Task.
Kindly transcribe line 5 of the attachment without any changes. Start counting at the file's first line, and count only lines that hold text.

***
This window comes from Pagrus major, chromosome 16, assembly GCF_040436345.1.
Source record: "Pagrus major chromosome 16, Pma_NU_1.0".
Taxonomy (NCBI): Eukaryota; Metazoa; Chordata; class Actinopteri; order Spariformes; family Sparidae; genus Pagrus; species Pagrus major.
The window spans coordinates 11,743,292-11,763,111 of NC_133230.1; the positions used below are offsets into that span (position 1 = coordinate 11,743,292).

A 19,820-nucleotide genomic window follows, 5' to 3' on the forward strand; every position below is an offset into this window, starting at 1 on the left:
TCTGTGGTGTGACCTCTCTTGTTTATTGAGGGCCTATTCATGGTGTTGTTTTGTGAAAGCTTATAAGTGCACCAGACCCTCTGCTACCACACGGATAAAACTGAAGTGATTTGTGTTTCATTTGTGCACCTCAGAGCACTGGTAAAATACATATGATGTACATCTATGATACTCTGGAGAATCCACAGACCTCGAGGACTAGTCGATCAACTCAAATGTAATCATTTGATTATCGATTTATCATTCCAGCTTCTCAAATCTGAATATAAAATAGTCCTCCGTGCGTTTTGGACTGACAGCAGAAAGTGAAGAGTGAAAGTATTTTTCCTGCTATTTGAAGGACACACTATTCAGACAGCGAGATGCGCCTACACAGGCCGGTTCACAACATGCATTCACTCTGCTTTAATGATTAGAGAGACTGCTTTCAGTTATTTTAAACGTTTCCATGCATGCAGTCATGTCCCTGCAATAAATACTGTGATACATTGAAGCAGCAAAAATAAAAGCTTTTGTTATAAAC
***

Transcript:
A 19,820-nucleotide genomic window follows, 5' to 3' on the forward strand; every position below is an offset into this window, starting at 1 on the left: